Dark Days, and a few other movies


Dark Days (2000) 

Under the streets of Manhattan, a town's worth of people live makeshift lives in the holes, alcoves, and blank space abutting an old but still in-use Amtrak tunnel. It's a world of brick and darkness, rats and rubbish and drugs, but it's home for the homeless.

They've tapped into the city's water and electricity, built sheds and shacks of sheet metal and plywood and sweat, and made themselves into a community, with friendships you'd almost call family.

Some of these illegal residents are drug addicts. Some are unbalanced. Some are simply hermits. All are unable to afford life on the surface, and even if they could snag a bed in a homeless shelter, they couldn't stand the rules of living there (which, in addition to other indignities, usually involve a low-limit on the number of nights you can stay).

So they live under the rest of the city, rising up through stairs and ladders to go to their day jobs, or to scavenge or panhandle, and then coming home again. It's kinda like your life or mine, until the next Amtrak passes four feet from where you're sitting on someone's discarded sofa.

The stories these people tell to the camera are fascinating, and some are tragic. This man, who looks like a boy, ran away from his abusive parents maybe a few months ago. This lady's two children both died in a house fire, while she was in jail for using crack.

It ain't delightful. It's life.

Your reaction to this documentary depends on your reaction to homelessness. Lots of people simply say, "Ick," and for them this will be a horror film, more terrifying than Wes Craven's best. But if you see the homeless as people in a tough situation, the film is exhilarating, a study of somehow surviving no matter the odds. The cliché is, "a triumph of the human spirit."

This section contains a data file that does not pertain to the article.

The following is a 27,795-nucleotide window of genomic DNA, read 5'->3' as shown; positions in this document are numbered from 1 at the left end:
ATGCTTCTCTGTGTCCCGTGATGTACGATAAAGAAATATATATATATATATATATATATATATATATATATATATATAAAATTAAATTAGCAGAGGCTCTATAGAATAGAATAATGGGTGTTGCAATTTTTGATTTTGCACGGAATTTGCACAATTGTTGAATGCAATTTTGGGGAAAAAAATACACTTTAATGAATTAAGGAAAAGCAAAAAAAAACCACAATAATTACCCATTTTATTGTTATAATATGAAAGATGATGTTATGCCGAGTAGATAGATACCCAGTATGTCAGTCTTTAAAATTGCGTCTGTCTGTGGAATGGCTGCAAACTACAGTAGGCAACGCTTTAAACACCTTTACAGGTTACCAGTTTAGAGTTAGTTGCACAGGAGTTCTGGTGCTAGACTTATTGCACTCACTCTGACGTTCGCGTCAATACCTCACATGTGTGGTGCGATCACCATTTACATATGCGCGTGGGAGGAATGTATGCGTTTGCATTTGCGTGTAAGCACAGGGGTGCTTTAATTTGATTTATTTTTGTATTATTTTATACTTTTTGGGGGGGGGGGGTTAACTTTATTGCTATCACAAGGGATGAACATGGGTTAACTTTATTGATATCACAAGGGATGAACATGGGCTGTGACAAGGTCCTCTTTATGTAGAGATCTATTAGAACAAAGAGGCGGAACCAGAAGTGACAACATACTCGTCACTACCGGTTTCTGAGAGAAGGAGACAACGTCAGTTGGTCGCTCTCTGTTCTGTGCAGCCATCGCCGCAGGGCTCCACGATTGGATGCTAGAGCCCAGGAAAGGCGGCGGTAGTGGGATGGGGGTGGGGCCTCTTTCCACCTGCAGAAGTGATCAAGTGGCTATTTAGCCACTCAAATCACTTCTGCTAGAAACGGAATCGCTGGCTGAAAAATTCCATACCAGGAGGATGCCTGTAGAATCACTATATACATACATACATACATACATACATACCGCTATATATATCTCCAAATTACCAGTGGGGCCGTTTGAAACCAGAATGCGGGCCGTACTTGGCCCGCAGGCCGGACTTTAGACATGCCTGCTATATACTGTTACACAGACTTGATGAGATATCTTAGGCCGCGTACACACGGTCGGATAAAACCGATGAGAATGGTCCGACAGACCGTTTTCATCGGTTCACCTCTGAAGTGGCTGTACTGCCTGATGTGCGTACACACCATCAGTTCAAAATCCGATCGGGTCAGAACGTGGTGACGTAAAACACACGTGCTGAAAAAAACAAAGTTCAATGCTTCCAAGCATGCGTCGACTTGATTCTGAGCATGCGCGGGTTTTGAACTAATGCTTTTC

Dark Days was made by documentarian Marc Singer, who, Google tells me, became so enthralled with the subject that he lived among these folks for two years, while filming. The undergrounders became his crew, listed in the credits by their first names or nicknames only — Ralph, Tommy, Tito, "The Twins," etc.

Toward the end of the film, word under the street is that the authorities above have learned that their community exists (and perhaps also that a movie is being made), so of course the cops will be coming to wipe everything away. Why? You'd have to ask America, but I didn't see any damage these people had caused, any reason to force them out.

One wonders, after the sweeps, where did the people who lived underground go? We've gotten to know them well enough that you'll want to believe most of them found new, perhaps more obscure cracks and crevices in which to live their lives, or they came back to the Amtrak tunnel once the hubbub had calmed.

In documentaries, my preference is for complete reality. Staging re-enactments is a cheat (there are none in Dark Days), and I'm not even wild about having music in a documentary — it cues the viewer's emotional response. No, I'm an absolute absolutist: In a film about facts, just give the facts and only the facts.